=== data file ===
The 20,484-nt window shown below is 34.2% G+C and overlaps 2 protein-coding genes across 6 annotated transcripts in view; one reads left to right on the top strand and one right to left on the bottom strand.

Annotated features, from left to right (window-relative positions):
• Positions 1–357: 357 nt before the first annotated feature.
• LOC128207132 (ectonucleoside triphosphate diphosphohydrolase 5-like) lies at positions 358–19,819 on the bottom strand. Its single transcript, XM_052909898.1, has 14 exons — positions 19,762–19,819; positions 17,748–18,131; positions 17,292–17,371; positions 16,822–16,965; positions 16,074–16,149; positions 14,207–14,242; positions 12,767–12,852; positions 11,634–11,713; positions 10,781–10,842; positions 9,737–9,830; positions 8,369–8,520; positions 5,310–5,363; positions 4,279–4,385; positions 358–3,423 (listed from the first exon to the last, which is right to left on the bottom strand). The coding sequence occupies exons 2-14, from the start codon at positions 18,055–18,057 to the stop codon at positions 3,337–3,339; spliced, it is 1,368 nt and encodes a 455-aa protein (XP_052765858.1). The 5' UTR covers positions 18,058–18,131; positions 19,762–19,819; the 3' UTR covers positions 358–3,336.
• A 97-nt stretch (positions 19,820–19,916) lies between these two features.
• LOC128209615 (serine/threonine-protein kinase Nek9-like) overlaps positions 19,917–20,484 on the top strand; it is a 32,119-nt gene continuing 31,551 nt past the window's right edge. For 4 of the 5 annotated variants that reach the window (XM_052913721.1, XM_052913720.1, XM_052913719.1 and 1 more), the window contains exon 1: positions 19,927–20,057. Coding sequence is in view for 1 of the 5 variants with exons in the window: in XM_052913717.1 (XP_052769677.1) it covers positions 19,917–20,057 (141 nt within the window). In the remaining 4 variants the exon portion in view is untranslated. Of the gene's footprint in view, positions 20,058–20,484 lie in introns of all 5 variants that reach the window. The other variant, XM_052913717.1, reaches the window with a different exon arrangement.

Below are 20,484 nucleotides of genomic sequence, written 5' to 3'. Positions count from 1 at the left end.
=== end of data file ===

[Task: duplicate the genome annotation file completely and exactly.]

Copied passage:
The 20,484-nt window shown below is 34.2% G+C and overlaps 2 protein-coding genes across 6 annotated transcripts in view; one reads left to right on the top strand and one right to left on the bottom strand.

Annotated features, from left to right (window-relative positions):
• Positions 1–357: 357 nt before the first annotated feature.
• LOC128207132 (ectonucleoside triphosphate diphosphohydrolase 5-like) lies at positions 358–19,819 on the bottom strand. Its single transcript, XM_052909898.1, has 14 exons — positions 19,762–19,819; positions 17,748–18,131; positions 17,292–17,371; positions 16,822–16,965; positions 16,074–16,149; positions 14,207–14,242; positions 12,767–12,852; positions 11,634–11,713; positions 10,781–10,842; positions 9,737–9,830; positions 8,369–8,520; positions 5,310–5,363; positions 4,279–4,385; positions 358–3,423 (listed from the first exon to the last, which is right to left on the bottom strand). The coding sequence occupies exons 2-14, from the start codon at positions 18,055–18,057 to the stop codon at positions 3,337–3,339; spliced, it is 1,368 nt and encodes a 455-aa protein (XP_052765858.1). The 5' UTR covers positions 18,058–18,131; positions 19,762–19,819; the 3' UTR covers positions 358–3,336.
• A 97-nt stretch (positions 19,820–19,916) lies between these two features.
• LOC128209615 (serine/threonine-protein kinase Nek9-like) overlaps positions 19,917–20,484 on the top strand; it is a 32,119-nt gene continuing 31,551 nt past the window's right edge. For 4 of the 5 annotated variants that reach the window (XM_052913721.1, XM_052913720.1, XM_052913719.1 and 1 more), the window contains exon 1: positions 19,927–20,057. Coding sequence is in view for 1 of the 5 variants with exons in the window: in XM_052913717.1 (XP_052769677.1) it covers positions 19,917–20,057 (141 nt within the window). In the remaining 4 variants the exon portion in view is untranslated. Of the gene's footprint in view, positions 20,058–20,484 lie in introns of all 5 variants that reach the window. The other variant, XM_052913717.1, reaches the window with a different exon arrangement.

Below are 20,484 nucleotides of genomic sequence, written 5' to 3'. Positions count from 1 at the left end.